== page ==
Culture
When Ox Turns into Art
Lim Ga-eul Reporter  |  autumn86@yonsei.ac.kr
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승인 2005.03.01  00:00:00
트위터 페이스북 구글 카카오스토리

MAKE-UP table is elegantly adorned with a majestic peacock. Next to it, a wardrobe decorated with women dressed in colorful hanboks shines in all its beauty. A small jewelry box embellished with flowers is placed on top of it. This is the view of a traditional noble household. One can only stare in awe at the technique that transforms these everyday life tools into a work of art, Hwagak Kong-ye.

The origins of Hwagak

Hwagak Kong-ye is a traditional royal Korean industrial art. It literally means the craft of horn painting, using ox horns as its primary material. Its products are diverse, from large furniture such as chests to small items used in needlework and accessories for women. The origins of this unique craft are not clear, but it is believed to have been handed down from the Shilla Dynasty (57 B.C. to 935 A.D.). Its basic techniques come from a much older craft from ancient Egypt that used tortoise shell as the decoration material. Throughout time, this technique reached Asia. Although it soon disappeared in China and Japan, failing to acclimate itself to the countries' characteristics, it flourished into a unique skill according to Korea's particular taste. The products of this technique were very popular among the upper class. However, tortoise shell had to be imported from China and this worked as a burden to Korea. That is why, during the Shilla era, the use of tortoise shell was restricted to all social classes, except the royalty. However, the price did not become any lower. The solution that craftsmen found was to use much cheaper and more common, but equally adequate ox horn instead. This developed into the one and only Korean Hwagak Kong-ye.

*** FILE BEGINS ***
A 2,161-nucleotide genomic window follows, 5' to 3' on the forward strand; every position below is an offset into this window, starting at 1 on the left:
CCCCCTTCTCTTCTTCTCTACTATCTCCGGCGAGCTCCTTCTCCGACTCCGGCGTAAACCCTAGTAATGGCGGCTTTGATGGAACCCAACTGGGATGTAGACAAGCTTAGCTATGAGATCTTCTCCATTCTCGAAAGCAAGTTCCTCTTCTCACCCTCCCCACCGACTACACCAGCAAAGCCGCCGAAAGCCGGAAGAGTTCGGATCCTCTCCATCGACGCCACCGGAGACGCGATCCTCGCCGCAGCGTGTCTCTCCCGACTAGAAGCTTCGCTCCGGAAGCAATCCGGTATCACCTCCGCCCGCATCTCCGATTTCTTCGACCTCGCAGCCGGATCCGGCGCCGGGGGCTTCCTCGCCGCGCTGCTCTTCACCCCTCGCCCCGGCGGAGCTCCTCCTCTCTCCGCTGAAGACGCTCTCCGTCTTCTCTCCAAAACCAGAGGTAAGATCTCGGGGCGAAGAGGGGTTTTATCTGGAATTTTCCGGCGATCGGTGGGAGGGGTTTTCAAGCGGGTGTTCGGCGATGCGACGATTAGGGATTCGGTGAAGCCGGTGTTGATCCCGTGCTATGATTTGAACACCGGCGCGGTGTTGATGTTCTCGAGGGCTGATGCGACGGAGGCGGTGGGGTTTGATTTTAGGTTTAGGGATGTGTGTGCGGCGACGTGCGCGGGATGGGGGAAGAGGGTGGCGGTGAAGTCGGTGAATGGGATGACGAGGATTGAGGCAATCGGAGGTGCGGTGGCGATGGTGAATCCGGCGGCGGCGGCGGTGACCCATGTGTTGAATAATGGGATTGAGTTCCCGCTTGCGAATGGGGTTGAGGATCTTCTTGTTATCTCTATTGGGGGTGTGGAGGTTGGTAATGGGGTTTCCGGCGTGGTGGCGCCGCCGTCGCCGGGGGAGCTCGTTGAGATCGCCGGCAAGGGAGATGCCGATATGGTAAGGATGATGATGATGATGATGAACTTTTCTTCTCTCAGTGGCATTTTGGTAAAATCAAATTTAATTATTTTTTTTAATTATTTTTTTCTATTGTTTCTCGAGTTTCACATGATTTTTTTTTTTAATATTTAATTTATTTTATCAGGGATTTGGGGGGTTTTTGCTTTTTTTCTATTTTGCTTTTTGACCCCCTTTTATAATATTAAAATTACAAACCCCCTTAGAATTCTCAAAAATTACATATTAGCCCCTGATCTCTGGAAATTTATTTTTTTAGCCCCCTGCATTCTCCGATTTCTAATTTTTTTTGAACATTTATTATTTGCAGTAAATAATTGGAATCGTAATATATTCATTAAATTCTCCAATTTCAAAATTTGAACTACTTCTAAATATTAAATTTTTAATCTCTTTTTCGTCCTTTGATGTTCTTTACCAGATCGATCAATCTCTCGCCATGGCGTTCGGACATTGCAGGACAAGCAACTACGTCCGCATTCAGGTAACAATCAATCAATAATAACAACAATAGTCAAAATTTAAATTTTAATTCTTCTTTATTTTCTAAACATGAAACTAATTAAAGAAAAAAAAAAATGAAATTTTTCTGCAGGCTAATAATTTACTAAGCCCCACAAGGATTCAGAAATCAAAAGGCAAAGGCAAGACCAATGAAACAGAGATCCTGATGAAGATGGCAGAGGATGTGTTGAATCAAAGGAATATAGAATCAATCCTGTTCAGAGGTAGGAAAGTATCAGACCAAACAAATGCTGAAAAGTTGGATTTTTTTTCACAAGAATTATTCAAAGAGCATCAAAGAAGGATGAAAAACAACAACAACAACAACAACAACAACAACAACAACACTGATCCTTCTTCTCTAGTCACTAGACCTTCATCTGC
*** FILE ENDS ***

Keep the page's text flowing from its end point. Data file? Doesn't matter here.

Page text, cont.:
A complex process

The steps of producing Hwagak Kong-ye are very complicated. "The process is divided in 26 essential steps but when counting all the steps including the minor ones, it adds up to over 40 steps," says Han Ki-duck, the son and trainee of Han Chun-seop (Intangible cultural property No. 29 of Kyeonggi-do), a professional Hwagak craftsman. Basically, it first consists on making the ox horn as thin and semitransparent as a sheet of paper. Then the thin sheets are cut to an appropriate size. The next step, the coloring step, is one of the most intricate steps of Hwagak Kong-ye. The painting of Hwagak Kong-ye is done in reverse to most other paintings. After drawing the lines of the desired patterns, the painting process starts with what would come last in normal paintings. The final step of painting is covering the whole picture with the background color. As a result, one cannot see the drawing on the side on which it was drawn. One has to reverse the horn sheet to see the completed art. Then, glue is applied to the sheet so that the paint does not peel. When the glue dries, the fully decorated horn sheet is attached to a wooden vessel with heated iron. After filling the blank left between the different horn sheets on the vessel, the product are polished, trimmed and decorated until it is finally completed.